Olly Alexander

Olly Alexander claims there’s ‘entrenched homophobia’ in music industry

by John Sheridan

5th December 2018

The right man in the wrong place can make all the difference in the world.
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Olly Alexander claims there’s ‘entrenched homophobia’ in music industry

Olly Alexander thinks there is "entrenched homophobia" throughout the music industry.

The Years and Years frontman claims that although things have improved, it will take a "radical shift" to change the attitudes of the people "in control of the funds and the labels" and get to the point where everyone is okay with "overt queerness".

He told the Independent: "There’s entrenched homophobia behind the scenes at all levels of the music industry.

"It’s got so much better, but I think it’s gonna take a radical shift before these men who are in control of the funds and the labels and the radio stations are gonna be OK with overt queerness. They see it as turning off part of the audience."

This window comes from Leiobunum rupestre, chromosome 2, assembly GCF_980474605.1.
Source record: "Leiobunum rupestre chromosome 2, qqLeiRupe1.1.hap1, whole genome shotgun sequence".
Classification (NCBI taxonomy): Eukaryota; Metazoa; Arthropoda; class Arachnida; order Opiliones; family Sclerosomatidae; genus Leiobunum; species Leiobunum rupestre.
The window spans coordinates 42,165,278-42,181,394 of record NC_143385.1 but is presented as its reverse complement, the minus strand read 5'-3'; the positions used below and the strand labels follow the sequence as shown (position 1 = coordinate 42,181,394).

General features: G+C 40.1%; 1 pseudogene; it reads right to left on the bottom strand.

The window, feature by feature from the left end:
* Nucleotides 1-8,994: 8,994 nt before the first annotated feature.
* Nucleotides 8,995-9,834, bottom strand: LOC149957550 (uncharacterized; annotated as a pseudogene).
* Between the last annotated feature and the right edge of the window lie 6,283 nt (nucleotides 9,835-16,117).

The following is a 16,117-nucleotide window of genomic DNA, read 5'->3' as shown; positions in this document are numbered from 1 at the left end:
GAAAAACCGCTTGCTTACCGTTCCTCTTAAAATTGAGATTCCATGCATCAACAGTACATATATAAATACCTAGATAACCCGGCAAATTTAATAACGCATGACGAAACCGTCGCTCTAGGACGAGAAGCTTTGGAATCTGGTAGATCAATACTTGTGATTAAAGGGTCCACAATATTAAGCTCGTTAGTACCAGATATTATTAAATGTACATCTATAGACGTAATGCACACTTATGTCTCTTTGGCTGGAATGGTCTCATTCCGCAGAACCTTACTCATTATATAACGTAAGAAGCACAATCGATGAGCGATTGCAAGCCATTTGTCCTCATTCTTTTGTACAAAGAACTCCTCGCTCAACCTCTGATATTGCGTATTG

The synth-pop band recently released their second album, ‘Palo Santo’, which includes more unambiguously gay and overtly sexual themes.

Although the 28-year-old singer thinks that some people were "uncomfortable" with the sexual undertones, he rubbished the idea that it wasn’t family friendly.

Olly said: "There were a lot of people who were uncomfortable with how overtly sexual this album was. When we did our show for the first time we had a few comments that it wasn’t family friendly. I reject that completely."

The group’s latest record did not replicate the overwhelming success of their debut album ‘Communion’, but the ‘If You’re Over Me’ hitmaker doesn’t blame this on homophobia.

Instead, Olly said the shift was due to how music is now being consumed.

He explained: "The music industry has changed so much, and audiences have changed the way they listen to music, so across the board, many artists haven’t been able to replicate the success they had a few years ago.

"Pop music is very trend-driven as well, and it’s very focused on hip hop now – look at Drake in the US. So, ‘pop pop’ music is definitely on the wane."

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